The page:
February 13, 2006
In the world of television, the people are represented by two separate yet equally important groups: the writers and producers of hour-long crime dramas, and the viewers, who watch said dramas. These are their stories.Be Careful Out There
Crime Across the Pond
Let me start with a caveat: I am not by any stretch of the imagination an expert on British crime drama. I am, for one, not British and for two, not in possession of BBC America. Hell, we have enough trouble maintaining our basic cable. Adelphia would NEVER trust us with an upgrade. That being said, I have watched a hell of a lot of MYSTERY, so weÕll let that stand in for my expertise.
Prime Suspect continued through six different series, each one showing Tennison negotiating relationships (mostly unsuccessfully), her career (mostly successfully), and the brutality of the crimes facing modern day Brits. She wasn't a stereotype — the loner with toned arms and a fabulous ass facing off against the police, female only by virtue of her breasts and the fact that she wanted to sleep with men. Her relationships didn't fail because she was a bitter alcoholic, her relationships failed because she was an ambitious woman doing a job that most people (male or female) would have trouble accepting. And Tennison was very, very good at her job — policing and politicking both.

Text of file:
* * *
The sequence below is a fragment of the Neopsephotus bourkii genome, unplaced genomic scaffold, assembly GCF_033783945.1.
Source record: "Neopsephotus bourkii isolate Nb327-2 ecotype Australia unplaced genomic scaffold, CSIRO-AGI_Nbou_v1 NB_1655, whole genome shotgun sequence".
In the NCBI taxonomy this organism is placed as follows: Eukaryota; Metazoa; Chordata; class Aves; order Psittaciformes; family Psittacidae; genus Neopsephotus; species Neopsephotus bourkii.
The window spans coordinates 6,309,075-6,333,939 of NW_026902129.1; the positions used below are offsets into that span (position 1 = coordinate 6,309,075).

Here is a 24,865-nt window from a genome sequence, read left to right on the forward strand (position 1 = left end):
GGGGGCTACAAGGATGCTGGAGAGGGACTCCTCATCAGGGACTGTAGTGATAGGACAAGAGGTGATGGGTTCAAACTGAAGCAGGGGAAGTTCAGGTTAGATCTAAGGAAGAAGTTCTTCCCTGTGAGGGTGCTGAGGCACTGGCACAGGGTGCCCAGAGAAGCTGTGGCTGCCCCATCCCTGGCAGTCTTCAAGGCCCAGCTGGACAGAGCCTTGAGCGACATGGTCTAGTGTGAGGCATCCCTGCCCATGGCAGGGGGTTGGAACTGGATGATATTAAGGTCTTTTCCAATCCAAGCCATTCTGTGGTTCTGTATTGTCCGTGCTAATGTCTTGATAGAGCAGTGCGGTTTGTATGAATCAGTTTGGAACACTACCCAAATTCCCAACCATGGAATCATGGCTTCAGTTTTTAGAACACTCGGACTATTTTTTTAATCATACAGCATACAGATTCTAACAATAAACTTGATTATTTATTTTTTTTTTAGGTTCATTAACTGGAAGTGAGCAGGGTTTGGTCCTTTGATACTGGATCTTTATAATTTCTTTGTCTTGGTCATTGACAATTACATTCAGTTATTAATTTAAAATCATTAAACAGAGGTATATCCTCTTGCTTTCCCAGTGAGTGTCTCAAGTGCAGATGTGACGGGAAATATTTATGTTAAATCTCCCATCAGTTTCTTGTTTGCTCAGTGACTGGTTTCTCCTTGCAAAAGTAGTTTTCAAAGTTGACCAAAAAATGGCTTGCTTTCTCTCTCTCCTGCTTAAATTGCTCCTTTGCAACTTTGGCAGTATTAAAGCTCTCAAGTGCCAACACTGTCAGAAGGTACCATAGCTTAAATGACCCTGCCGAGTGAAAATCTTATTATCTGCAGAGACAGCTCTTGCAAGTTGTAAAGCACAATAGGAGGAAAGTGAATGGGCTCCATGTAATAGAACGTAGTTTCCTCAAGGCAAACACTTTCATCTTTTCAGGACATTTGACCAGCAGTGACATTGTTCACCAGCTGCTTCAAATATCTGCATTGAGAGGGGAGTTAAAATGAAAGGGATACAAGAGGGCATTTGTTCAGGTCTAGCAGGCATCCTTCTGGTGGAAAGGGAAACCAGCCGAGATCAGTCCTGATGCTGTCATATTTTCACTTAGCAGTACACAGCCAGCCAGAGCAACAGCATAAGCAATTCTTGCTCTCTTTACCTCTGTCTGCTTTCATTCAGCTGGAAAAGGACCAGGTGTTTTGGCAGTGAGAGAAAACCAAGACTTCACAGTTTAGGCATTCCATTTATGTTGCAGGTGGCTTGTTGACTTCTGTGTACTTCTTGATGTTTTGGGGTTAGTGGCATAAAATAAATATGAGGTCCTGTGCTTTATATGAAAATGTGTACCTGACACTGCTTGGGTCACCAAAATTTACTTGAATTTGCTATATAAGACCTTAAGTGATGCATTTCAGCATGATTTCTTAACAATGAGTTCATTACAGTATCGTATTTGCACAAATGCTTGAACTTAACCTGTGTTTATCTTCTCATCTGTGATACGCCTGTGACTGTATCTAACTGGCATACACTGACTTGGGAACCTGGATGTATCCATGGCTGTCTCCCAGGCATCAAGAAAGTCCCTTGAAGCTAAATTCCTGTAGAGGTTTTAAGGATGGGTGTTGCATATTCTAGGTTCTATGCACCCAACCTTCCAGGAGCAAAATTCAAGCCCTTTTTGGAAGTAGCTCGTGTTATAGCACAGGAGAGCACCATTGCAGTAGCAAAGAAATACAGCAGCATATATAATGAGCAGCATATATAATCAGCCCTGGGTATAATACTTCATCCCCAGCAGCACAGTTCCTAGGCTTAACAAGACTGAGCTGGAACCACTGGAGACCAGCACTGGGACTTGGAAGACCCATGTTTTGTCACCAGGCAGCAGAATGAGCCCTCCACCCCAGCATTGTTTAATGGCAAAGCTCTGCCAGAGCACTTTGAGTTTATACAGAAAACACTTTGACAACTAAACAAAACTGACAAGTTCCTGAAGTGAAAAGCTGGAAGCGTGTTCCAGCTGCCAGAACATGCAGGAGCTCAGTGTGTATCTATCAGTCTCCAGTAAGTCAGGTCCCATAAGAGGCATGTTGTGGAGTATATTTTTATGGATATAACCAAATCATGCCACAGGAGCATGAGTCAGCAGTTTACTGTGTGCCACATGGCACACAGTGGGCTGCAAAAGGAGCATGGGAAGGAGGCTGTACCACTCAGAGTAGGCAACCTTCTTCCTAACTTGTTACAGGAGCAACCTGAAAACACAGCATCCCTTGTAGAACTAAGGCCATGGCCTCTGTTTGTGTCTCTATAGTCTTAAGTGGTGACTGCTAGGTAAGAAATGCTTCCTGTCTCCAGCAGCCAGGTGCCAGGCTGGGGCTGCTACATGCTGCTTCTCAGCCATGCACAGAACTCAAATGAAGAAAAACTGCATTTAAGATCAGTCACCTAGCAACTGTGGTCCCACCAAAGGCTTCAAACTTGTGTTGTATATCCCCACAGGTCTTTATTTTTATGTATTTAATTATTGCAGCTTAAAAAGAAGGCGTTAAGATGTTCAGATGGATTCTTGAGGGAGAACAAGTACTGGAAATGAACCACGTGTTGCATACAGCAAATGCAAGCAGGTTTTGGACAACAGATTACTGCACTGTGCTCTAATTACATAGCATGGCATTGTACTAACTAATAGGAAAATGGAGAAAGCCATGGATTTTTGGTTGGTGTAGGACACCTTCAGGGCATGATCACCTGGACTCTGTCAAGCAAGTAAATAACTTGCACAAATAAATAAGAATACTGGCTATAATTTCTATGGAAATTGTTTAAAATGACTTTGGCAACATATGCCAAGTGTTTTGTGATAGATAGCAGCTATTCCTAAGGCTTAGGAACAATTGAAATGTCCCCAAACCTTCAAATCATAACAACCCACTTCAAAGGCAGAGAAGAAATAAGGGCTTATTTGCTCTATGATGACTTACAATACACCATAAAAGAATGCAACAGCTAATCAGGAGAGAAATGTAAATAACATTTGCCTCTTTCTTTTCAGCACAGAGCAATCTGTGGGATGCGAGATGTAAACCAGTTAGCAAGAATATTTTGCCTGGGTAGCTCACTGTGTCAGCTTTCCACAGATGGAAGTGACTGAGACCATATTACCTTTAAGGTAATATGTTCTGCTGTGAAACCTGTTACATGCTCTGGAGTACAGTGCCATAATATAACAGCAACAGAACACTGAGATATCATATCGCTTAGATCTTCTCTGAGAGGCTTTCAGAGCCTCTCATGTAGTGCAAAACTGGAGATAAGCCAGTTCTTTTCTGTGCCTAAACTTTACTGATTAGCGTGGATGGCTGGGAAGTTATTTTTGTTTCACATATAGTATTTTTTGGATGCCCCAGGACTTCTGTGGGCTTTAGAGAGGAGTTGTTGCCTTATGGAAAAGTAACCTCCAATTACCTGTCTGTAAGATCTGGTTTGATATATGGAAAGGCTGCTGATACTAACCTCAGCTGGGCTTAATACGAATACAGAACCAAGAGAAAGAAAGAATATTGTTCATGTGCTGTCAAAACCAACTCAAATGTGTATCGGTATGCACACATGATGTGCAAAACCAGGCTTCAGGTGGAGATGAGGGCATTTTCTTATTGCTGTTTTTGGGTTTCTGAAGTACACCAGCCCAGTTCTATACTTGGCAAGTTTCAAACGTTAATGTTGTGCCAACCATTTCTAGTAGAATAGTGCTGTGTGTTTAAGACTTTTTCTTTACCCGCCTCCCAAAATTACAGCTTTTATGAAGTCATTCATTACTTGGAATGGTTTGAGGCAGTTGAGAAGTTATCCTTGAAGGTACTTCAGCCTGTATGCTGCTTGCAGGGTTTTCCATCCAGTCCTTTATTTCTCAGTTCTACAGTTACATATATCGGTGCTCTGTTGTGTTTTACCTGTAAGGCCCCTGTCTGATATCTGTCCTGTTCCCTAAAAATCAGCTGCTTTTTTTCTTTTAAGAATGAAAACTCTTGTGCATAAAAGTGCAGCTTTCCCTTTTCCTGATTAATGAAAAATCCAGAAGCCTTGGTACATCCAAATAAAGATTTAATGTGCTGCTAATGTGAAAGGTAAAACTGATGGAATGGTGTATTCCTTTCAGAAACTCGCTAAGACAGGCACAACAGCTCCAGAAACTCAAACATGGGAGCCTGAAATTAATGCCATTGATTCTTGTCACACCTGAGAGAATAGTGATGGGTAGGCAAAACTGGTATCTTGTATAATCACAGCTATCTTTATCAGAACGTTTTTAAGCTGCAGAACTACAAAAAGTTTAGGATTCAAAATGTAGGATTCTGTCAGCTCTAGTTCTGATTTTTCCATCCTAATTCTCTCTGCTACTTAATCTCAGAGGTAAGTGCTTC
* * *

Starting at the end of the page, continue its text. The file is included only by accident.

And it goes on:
They're pretty enough that I'd even let them play with the remote — and no that's not a euphemism. The remote is a highly valued commodity in this house!! I wouldn't make that offer to just anyone.
Now, here's where the comparison comes in. I don't think that the mysteries are better per se. CSI is still a choose your own adventure of newspaper headlines and fucked up psychology (hey if Rolling Stone can use that word, so can I. Liz, I'll totally pay the FCC fine, you so know I'm good for it! [We're not supposed to curse on the internet now? Shit. -Liz]). Law and Order's got itss turn the news on its head thing going on, and I distinctly remember mentioning the snakes in people's bodies from Criminal Minds, much as I've sought to erase that from my non-criminal mind. The British Cop Show crimes are equally grisly, equally exploitive of the audience's desire to be scared, to be disturbed — but when you're starting off as a culture with Jack the Ripper, there's really nowhere to go but bloody. But in the execution lies the difference.
Touching Evil a relatively standard genre thriller about a loner detective with a mind for crime, rises above its genre's stereotypes by the quietly nuanced performances of Nicola Walker and Robson Green. More to the point, there's an emphasis on character that allows the audience to care about the detectives as individuals, no matter how much of a stereotype they may have started out as. The show also gives an explanation for Creegan's quiet brooding — getting shot in the head and dying just to be brought back and become suicidal tends to make even the happiest guy anti-social.